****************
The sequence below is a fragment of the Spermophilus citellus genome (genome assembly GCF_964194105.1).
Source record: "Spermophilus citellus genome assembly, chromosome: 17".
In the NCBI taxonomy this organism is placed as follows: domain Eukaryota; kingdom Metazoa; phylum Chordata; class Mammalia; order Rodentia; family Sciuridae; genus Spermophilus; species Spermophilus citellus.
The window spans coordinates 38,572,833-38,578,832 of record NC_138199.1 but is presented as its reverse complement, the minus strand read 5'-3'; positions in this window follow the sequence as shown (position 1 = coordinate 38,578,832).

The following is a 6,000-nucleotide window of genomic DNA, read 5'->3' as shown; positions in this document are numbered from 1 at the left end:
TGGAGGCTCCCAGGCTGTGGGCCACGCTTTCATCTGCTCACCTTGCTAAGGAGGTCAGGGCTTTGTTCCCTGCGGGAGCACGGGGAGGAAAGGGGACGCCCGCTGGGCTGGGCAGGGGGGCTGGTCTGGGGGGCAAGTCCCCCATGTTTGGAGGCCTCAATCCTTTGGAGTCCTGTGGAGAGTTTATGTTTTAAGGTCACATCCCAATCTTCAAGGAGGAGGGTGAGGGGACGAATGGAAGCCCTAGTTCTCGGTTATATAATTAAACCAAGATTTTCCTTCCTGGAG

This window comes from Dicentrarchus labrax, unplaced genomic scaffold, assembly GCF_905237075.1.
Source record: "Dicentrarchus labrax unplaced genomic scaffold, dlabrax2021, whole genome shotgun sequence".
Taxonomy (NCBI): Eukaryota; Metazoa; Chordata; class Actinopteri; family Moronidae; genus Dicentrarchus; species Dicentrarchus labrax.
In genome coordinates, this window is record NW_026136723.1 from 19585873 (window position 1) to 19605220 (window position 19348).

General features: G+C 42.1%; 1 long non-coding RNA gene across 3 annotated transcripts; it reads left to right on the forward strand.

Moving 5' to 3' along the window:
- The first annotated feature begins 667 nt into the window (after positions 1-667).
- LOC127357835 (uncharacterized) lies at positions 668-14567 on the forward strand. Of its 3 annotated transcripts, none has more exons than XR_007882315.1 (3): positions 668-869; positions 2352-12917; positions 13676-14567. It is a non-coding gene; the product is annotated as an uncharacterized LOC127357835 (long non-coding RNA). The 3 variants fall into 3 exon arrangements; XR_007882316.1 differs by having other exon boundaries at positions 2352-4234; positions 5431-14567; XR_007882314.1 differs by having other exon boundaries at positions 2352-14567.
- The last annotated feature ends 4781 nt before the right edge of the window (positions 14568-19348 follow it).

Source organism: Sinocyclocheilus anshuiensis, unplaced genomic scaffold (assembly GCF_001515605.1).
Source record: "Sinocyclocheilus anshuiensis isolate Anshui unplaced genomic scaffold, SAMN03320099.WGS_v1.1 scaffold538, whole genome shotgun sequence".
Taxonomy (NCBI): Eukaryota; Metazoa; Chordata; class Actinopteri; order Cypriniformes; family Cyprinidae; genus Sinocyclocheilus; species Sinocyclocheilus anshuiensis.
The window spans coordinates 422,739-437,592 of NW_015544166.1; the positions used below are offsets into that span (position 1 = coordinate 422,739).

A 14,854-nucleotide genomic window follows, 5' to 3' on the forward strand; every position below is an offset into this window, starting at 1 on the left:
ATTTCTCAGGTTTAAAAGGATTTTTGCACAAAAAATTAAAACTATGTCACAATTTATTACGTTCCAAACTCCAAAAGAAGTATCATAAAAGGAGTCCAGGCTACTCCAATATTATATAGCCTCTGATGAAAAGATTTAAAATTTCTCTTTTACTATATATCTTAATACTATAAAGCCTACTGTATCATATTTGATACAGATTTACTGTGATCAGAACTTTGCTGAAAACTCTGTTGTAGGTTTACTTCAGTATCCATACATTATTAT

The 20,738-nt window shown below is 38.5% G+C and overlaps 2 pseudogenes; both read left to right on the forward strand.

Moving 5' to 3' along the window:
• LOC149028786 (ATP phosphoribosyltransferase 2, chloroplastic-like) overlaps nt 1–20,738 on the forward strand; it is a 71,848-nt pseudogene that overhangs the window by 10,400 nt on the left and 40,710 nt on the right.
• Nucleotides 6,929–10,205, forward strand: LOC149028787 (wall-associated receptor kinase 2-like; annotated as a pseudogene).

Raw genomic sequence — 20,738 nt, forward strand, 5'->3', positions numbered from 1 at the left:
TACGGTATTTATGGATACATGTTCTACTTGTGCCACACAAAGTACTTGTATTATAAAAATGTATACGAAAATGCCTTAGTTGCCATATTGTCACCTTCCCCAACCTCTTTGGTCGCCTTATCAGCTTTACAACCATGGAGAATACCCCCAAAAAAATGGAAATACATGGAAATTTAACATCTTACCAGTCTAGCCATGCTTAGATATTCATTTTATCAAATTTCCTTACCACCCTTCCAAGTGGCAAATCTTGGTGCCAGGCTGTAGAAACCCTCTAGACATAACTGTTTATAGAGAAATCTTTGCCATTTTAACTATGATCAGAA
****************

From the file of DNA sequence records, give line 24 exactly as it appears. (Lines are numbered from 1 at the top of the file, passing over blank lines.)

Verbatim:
• LOC149028786 (ATP phosphoribosyltransferase 2, chloroplastic-like) overlaps nt 1–20,738 on the forward strand; it is a 71,848-nt pseudogene that overhangs the window by 10,400 nt on the left and 40,710 nt on the right.